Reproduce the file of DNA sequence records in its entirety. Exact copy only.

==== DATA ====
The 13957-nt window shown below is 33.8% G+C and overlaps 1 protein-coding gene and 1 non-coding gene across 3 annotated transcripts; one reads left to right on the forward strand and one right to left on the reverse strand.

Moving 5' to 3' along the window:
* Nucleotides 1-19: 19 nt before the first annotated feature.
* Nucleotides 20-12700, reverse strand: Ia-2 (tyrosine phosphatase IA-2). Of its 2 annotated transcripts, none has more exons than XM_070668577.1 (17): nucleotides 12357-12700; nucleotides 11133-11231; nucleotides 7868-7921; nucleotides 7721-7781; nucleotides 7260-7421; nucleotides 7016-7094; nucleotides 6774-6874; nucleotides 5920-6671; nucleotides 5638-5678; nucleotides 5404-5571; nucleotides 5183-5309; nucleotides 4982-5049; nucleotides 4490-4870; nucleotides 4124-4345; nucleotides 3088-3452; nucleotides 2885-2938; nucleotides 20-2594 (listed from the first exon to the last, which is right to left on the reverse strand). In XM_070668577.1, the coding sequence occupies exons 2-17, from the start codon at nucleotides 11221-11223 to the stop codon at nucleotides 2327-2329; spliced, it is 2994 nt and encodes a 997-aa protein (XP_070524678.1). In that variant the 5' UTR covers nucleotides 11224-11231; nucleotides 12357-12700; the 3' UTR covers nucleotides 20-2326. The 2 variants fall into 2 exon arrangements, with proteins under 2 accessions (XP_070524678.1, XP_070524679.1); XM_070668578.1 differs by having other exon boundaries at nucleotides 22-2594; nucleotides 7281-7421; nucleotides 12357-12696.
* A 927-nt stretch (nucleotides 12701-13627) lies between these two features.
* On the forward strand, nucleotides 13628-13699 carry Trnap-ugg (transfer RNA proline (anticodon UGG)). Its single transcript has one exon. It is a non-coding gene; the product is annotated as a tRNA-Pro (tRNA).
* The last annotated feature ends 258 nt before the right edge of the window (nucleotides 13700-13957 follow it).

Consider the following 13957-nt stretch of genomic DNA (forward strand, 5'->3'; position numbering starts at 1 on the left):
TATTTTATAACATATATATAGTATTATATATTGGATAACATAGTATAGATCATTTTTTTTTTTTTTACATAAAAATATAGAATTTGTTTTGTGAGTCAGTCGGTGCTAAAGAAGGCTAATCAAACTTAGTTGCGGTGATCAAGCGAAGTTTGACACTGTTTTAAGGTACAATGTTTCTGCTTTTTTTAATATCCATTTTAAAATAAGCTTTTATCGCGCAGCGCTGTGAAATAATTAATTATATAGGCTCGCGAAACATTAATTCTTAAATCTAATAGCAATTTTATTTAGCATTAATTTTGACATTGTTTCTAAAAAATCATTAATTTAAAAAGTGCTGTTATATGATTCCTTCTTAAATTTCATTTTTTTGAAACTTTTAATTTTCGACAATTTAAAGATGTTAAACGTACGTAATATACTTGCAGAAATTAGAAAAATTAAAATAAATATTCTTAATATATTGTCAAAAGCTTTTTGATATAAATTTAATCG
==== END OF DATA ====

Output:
The 13957-nt window shown below is 33.8% G+C and overlaps 1 protein-coding gene and 1 non-coding gene across 3 annotated transcripts; one reads left to right on the forward strand and one right to left on the reverse strand.

Moving 5' to 3' along the window:
* Nucleotides 1-19: 19 nt before the first annotated feature.
* Nucleotides 20-12700, reverse strand: Ia-2 (tyrosine phosphatase IA-2). Of its 2 annotated transcripts, none has more exons than XM_070668577.1 (17): nucleotides 12357-12700; nucleotides 11133-11231; nucleotides 7868-7921; nucleotides 7721-7781; nucleotides 7260-7421; nucleotides 7016-7094; nucleotides 6774-6874; nucleotides 5920-6671; nucleotides 5638-5678; nucleotides 5404-5571; nucleotides 5183-5309; nucleotides 4982-5049; nucleotides 4490-4870; nucleotides 4124-4345; nucleotides 3088-3452; nucleotides 2885-2938; nucleotides 20-2594 (listed from the first exon to the last, which is right to left on the reverse strand). In XM_070668577.1, the coding sequence occupies exons 2-17, from the start codon at nucleotides 11221-11223 to the stop codon at nucleotides 2327-2329; spliced, it is 2994 nt and encodes a 997-aa protein (XP_070524678.1). In that variant the 5' UTR covers nucleotides 11224-11231; nucleotides 12357-12700; the 3' UTR covers nucleotides 20-2326. The 2 variants fall into 2 exon arrangements, with proteins under 2 accessions (XP_070524678.1, XP_070524679.1); XM_070668578.1 differs by having other exon boundaries at nucleotides 22-2594; nucleotides 7281-7421; nucleotides 12357-12696.
* A 927-nt stretch (nucleotides 12701-13627) lies between these two features.
* On the forward strand, nucleotides 13628-13699 carry Trnap-ugg (transfer RNA proline (anticodon UGG)). Its single transcript has one exon. It is a non-coding gene; the product is annotated as a tRNA-Pro (tRNA).
* The last annotated feature ends 258 nt before the right edge of the window (nucleotides 13700-13957 follow it).

Consider the following 13957-nt stretch of genomic DNA (forward strand, 5'->3'; position numbering starts at 1 on the left):
TATTTTATAACATATATATAGTATTATATATTGGATAACATAGTATAGATCATTTTTTTTTTTTTTACATAAAAATATAGAATTTGTTTTGTGAGTCAGTCGGTGCTAAAGAAGGCTAATCAAACTTAGTTGCGGTGATCAAGCGAAGTTTGACACTGTTTTAAGGTACAATGTTTCTGCTTTTTTTAATATCCATTTTAAAATAAGCTTTTATCGCGCAGCGCTGTGAAATAATTAATTATATAGGCTCGCGAAACATTAATTCTTAAATCTAATAGCAATTTTATTTAGCATTAATTTTGACATTGTTTCTAAAAAATCATTAATTTAAAAAGTGCTGTTATATGATTCCTTCTTAAATTTCATTTTTTTGAAACTTTTAATTTTCGACAATTTAAAGATGTTAAACGTACGTAATATACTTGCAGAAATTAGAAAAATTAAAATAAATATTCTTAATATATTGTCAAAAGCTTTTTGATATAAATTTAATCG